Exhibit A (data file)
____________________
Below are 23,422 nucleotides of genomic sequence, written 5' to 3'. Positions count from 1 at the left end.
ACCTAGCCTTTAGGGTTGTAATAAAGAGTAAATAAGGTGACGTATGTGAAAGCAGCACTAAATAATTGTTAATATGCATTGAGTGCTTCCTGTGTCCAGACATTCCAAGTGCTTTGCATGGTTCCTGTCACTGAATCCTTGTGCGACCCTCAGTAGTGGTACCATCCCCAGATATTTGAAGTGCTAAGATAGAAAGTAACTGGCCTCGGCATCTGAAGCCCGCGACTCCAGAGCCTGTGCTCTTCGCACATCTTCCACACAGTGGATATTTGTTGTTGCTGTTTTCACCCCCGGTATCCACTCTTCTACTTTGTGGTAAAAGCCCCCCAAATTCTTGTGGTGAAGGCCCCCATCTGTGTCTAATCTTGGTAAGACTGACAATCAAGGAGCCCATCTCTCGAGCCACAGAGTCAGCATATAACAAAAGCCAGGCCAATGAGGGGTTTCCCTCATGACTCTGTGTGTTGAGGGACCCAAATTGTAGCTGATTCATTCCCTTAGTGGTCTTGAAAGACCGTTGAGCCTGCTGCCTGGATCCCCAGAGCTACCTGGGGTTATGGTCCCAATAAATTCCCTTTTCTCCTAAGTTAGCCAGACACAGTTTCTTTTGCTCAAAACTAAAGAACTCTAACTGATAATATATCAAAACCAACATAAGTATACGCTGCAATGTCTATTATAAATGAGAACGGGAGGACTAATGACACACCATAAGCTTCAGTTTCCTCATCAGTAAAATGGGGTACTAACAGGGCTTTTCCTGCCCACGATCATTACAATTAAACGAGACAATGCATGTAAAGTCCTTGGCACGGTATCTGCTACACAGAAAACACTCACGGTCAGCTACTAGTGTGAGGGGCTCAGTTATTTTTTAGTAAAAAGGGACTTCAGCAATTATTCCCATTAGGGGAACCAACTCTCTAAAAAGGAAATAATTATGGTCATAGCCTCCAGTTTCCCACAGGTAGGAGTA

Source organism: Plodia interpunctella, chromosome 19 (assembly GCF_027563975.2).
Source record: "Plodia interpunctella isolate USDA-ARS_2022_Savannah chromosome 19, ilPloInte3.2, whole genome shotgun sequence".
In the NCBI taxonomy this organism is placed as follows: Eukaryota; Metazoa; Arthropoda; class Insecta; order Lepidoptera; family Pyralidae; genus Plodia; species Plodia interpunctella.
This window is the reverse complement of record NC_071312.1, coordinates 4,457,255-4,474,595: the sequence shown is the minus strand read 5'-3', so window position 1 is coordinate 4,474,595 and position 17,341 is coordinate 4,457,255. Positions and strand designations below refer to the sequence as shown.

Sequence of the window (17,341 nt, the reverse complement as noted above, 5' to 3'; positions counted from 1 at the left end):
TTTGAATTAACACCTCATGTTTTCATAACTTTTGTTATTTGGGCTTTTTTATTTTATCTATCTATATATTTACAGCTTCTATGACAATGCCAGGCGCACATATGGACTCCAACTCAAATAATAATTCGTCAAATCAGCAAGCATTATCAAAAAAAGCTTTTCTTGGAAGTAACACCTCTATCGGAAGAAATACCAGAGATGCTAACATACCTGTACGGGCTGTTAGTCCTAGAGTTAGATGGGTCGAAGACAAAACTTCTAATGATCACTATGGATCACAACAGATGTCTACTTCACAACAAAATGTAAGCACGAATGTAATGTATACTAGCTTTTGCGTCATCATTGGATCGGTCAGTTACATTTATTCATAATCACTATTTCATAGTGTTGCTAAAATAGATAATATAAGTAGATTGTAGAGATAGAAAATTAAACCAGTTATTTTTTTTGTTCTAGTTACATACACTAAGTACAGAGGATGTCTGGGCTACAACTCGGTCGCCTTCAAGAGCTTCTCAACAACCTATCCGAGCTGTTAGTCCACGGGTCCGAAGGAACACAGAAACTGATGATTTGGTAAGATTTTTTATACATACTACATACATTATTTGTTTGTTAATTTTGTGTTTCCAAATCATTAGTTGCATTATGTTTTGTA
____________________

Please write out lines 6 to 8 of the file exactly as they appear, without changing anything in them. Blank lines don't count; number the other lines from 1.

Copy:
This window is the reverse complement of record NC_071312.1, coordinates 4,457,255-4,474,595: the sequence shown is the minus strand read 5'-3', so window position 1 is coordinate 4,474,595 and position 17,341 is coordinate 4,457,255. Positions and strand designations below refer to the sequence as shown.

Sequence of the window (17,341 nt, the reverse complement as noted above, 5' to 3'; positions counted from 1 at the left end):
TTTGAATTAACACCTCATGTTTTCATAACTTTTGTTATTTGGGCTTTTTTATTTTATCTATCTATATATTTACAGCTTCTATGACAATGCCAGGCGCACATATGGACTCCAACTCAAATAATAATTCGTCAAATCAGCAAGCATTATCAAAAAAAGCTTTTCTTGGAAGTAACACCTCTATCGGAAGAAATACCAGAGATGCTAACATACCTGTACGGGCTGTTAGTCCTAGAGTTAGATGGGTCGAAGACAAAACTTCTAATGATCACTATGGATCACAACAGATGTCTACTTCACAACAAAATGTAAGCACGAATGTAATGTATACTAGCTTTTGCGTCATCATTGGATCGGTCAGTTACATTTATTCATAATCACTATTTCATAGTGTTGCTAAAATAGATAATATAAGTAGATTGTAGAGATAGAAAATTAAACCAGTTATTTTTTTTGTTCTAGTTACATACACTAAGTACAGAGGATGTCTGGGCTACAACTCGGTCGCCTTCAAGAGCTTCTCAACAACCTATCCGAGCTGTTAGTCCACGGGTCCGAAGGAACACAGAAACTGATGATTTGGTAAGATTTTTTATACATACTACATACATTATTTGTTTGTTAATTTTGTGTTTCCAAATCATTAGTTGCATTATGTTTTGTA